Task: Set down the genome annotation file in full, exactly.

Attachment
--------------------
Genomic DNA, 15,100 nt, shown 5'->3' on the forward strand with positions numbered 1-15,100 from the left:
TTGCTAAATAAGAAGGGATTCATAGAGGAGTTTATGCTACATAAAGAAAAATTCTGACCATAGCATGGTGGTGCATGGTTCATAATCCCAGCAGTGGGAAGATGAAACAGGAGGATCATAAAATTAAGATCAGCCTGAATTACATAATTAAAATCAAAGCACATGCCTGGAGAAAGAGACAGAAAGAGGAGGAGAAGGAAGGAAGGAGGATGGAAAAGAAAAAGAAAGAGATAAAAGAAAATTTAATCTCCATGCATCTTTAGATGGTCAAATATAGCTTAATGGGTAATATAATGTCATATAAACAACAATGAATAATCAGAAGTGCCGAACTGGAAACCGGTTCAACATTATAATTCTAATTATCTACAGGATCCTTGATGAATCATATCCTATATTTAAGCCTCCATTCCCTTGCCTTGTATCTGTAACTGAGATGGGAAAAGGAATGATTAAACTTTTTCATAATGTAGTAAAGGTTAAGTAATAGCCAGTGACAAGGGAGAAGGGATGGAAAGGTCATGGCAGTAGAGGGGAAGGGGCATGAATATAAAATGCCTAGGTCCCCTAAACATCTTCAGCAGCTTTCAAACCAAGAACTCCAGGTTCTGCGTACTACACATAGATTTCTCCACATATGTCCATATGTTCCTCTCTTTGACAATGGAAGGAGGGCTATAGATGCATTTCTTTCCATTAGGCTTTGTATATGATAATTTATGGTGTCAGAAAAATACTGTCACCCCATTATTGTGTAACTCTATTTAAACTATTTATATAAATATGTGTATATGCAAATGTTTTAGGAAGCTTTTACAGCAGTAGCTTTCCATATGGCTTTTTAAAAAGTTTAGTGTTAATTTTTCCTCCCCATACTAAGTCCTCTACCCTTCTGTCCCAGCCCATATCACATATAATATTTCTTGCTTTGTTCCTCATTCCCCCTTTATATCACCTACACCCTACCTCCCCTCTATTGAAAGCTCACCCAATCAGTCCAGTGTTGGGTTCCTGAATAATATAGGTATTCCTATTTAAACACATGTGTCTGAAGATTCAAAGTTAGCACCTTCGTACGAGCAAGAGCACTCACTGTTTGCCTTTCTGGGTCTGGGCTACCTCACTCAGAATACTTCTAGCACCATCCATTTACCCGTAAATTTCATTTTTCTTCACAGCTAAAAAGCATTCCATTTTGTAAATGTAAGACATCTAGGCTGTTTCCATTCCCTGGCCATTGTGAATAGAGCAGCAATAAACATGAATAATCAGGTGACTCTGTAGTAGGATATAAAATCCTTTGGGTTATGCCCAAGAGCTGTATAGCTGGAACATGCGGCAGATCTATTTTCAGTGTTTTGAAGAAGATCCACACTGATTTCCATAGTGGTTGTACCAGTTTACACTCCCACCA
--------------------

Genomic DNA, 15,100 nt, shown 5'->3' on the forward strand with positions numbered 1-15,100 from the left:
TTGCTAAATAAGAAGGGATTCATAGAGGAGTTTATGCTACATAAAGAAAAATTCTGACCATAGCATGGTGGTGCATGGTTCATAATCCCAGCAGTGGGAAGATGAAACAGGAGGATCATAAAATTAAGATCAGCCTGAATTACATAATTAAAATCAAAGCACATGCCTGGAGAAAGAGACAGAAAGAGGAGGAGAAGGAAGGAAGGAGGATGGAAAAGAAAAAGAAAGAGATAAAAGAAAATTTAATCTCCATGCATCTTTAGATGGTCAAATATAGCTTAATGGGTAATATAATGTCATATAAACAACAATGAATAATCAGAAGTGCCGAACTGGAAACCGGTTCAACATTATAATTCTAATTATCTACAGGATCCTTGATGAATCATATCCTATATTTAAGCCTCCATTCCCTTGCCTTGTATCTGTAACTGAGATGGGAAAAGGAATGATTAAACTTTTTCATAATGTAGTAAAGGTTAAGTAATAGCCAGTGACAAGGGAGAAGGGATGGAAAGGTCATGGCAGTAGAGGGGAAGGGGCATGAATATAAAATGCCTAGGTCCCCTAAACATCTTCAGCAGCTTTCAAACCAAGAACTCCAGGTTCTGCGTACTACACATAGATTTCTCCACATATGTCCATATGTTCCTCTCTTTGACAATGGAAGGAGGGCTATAGATGCATTTCTTTCCATTAGGCTTTGTATATGATAATTTATGGTGTCAGAAAAATACTGTCACCCCATTATTGTGTAACTCTATTTAAACTATTTATATAAATATGTGTATATGCAAATGTTTTAGGAAGCTTTTACAGCAGTAGCTTTCCATATGGCTTTTTAAAAAGTTTAGTGTTAATTTTTCCTCCCCATACTAAGTCCTCTACCCTTCTGTCCCAGCCCATATCACATATAATATTTCTTGCTTTGTTCCTCATTCCCCCTTTATATCACCTACACCCTACCTCCCCTCTATTGAAAGCTCACCCAATCAGTCCAGTGTTGGGTTCCTGAATAATATAGGTATTCCTATTTAAACACATGTGTCTGAAGATTCAAAGTTAGCACCTTCGTACGAGCAAGAGCACTCACTGTTTGCCTTTCTGGGTCTGGGCTACCTCACTCAGAATACTTCTAGCACCATCCATTTACCCGTAAATTTCATTTTTCTTCACAGCTAAAAAGCATTCCATTTTGTAAATGTAAGACATCTAGGCTGTTTCCATTCCCTGGCCATTGTGAATAGAGCAGCAATAAACATGAATAATCAGGTGACTCTGTAGTAGGATATAAAATCCTTTGGGTTATGCCCAAGAGCTGTATAGCTGGAACATGCGGCAGATCTATTTTCAGTGTTTTGAAGAAGATCCACACTGATTTCCATAGTGGTTGTACCAGTTTACACTCCCACCA